“Darkness had approached when they arrived at the Westhead Ranch. They had a warm welcome, a cheery fire and a lovely meal, then went to bed.

“Next morning, Irene looked out her window to the green flats stretching out in the distance, and the silver creek flowing through the valley to its outlet at Buffalo Lake. She had fallen in love with the country she was visiting.”

This was where she met and married pioneer farmer/rancher Walter Parlby in 1897. Walter came from England as well but arrived a full 15 years before Irene stepped foot on Canadian soil.

He had a high education from Oxford University.

They had one son, Humphrey, born on Nov. 21, 1899.

An image of Irene Parlby amongst others at the UFA Members Elect at the Alberta Legislature circa July 1921. ECA Review/T.Huxley

An early supporter of the United Farmers of Alberta, Irene helped form the first women’s local in 1913.

She was elected president of the Women’s Auxiliary in 1916, transforming it into the United Farm Women of Alberta.

Hon. Irene Parlby, MLA who was elected to the Alberta Legislature in 1921 and represented the Lacombe Constituency for 14 years.

Irene successfully sponsored the Minimum Wage for Women Act in 1925.

She spent her life supporting initiatives to improve the lives of women and children, especially through the ‘Persons Case’ as one of the ‘Famous Five’ who were successful in getting women recognized as ‘persons’ who could be named to the Senate.

The signing of this particular bill took place in October 1929, officially allowing women to be eligible for appointment to the Senate.

She was elected Minister Without Portfolio, the first woman Cabinet Minister in Alberta history.

She represented Canada at the League of Nations in Geneva, Switzerland in 1930 and was the first woman awarded an Honorary doctorate from the University of Alberta (1935).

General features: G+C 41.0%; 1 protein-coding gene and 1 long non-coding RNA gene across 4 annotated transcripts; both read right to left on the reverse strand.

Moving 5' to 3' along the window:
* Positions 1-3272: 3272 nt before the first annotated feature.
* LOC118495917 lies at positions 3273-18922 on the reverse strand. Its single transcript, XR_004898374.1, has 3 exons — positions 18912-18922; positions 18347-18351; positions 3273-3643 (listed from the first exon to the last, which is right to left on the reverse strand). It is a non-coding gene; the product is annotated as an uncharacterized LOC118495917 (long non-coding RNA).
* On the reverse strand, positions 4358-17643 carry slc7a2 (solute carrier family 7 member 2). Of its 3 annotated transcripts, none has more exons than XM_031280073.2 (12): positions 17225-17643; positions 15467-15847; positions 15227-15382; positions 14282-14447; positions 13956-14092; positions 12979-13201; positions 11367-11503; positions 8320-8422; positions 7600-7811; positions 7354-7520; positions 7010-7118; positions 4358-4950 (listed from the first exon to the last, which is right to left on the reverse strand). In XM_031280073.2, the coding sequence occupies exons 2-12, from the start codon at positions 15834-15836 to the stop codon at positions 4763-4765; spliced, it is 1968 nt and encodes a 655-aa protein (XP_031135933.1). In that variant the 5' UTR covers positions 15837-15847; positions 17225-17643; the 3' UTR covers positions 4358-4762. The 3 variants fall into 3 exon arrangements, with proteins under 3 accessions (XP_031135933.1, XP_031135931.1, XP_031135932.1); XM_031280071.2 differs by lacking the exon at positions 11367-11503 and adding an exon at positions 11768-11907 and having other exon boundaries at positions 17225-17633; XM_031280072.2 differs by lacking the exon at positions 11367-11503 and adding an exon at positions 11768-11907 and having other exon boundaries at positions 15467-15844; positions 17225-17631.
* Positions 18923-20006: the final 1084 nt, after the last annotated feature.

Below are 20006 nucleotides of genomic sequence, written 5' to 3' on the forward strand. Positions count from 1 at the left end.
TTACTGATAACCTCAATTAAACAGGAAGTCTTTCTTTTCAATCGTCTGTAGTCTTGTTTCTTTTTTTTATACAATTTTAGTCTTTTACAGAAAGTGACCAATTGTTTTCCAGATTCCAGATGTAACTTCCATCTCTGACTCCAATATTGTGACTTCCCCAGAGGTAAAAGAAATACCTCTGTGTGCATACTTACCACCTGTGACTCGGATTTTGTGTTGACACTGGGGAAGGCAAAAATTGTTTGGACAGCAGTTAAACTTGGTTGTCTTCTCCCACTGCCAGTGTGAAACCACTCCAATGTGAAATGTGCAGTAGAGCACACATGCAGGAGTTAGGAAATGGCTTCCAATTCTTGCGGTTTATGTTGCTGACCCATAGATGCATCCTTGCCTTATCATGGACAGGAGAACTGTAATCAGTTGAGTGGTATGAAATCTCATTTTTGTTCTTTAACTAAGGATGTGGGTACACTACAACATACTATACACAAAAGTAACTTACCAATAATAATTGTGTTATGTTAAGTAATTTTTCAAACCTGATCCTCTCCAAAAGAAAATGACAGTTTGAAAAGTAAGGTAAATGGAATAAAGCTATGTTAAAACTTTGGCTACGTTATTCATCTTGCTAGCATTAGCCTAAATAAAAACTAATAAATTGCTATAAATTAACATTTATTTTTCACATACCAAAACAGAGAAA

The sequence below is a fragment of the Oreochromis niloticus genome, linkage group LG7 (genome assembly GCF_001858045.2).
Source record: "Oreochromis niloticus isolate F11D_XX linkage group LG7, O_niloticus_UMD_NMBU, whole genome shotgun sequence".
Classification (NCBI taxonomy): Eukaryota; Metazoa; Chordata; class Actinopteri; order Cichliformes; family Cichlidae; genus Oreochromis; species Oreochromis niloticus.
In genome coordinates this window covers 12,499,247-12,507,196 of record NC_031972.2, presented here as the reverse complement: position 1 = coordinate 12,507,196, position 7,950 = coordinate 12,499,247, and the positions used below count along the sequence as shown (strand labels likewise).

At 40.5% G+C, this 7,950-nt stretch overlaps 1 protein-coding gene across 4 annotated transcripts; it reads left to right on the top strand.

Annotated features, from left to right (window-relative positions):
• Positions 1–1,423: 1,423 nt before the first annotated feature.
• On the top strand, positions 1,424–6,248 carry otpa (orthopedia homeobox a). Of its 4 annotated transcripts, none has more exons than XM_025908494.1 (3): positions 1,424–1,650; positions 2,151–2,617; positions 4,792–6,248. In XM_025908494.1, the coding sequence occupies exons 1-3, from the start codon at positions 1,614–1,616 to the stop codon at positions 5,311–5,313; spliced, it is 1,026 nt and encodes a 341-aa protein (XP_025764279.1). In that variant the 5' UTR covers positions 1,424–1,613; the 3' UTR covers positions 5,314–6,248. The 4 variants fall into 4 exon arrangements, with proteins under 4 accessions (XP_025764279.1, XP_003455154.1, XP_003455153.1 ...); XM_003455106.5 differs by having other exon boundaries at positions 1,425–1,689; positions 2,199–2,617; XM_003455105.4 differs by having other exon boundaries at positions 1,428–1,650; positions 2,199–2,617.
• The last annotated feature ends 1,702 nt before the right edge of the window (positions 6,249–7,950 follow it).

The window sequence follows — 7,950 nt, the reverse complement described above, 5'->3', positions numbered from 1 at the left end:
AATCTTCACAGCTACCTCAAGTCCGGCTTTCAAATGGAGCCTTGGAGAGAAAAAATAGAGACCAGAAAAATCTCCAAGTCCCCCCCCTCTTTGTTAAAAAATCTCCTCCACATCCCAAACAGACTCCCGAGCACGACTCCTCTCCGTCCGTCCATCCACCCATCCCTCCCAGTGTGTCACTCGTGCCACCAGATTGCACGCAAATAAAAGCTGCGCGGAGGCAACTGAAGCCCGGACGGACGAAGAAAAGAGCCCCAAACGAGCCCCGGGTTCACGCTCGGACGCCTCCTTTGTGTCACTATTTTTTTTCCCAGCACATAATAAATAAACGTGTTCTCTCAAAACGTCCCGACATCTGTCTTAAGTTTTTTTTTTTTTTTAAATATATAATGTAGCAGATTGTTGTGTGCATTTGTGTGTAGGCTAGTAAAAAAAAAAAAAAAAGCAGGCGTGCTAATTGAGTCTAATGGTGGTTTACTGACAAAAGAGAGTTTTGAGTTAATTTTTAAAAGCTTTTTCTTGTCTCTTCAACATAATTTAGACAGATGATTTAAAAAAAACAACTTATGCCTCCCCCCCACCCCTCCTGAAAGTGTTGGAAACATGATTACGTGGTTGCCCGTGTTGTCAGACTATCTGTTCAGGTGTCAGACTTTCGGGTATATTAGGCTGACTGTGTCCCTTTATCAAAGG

After her time in politics, Irene had retired to write and tend to her garden, often presiding over tea at her home which she was prided over.

A ‘pink tea’ was held at the Alix Community Hall on Sat. Oct. 26 to celebrate the contributions of the Famous Five to modern Canadian society. The Valiant Five Story Tellers of Calgary enacted each famous Albertan woman brilliantly including from the left: Betty Hersberger as Henrietta Muir Edwards, Donna Barnfield as Nellie McClung, Doreen Vanderstoop as Emily Ferguson Murphy, Karen Gummo as Irene Parlby and Mary Hays as Louise McKinney. ECA Review/T.Huxley

This special lady who was a founding member of the community died at the age of 97 in 1965 and is buried in the Alix Cemetery.

There is a monument in her honour at Centennial Park at the Alix Lake.

This time last year, the Alix Wagon Wheel Museum hosted a “High Tea” to commemorate the 150th year since Parlby’s birth, after a summer of featuring her exhibit at the museum.

 

Information received from a variety of sources including the Parlby Family, president Donna Peterson of the Alix Wagon Wheel Museum, Pioneers and Progress and Perennials and Politics written by Barbara Villy Cormack.

 

Terri Huxley

ECA Review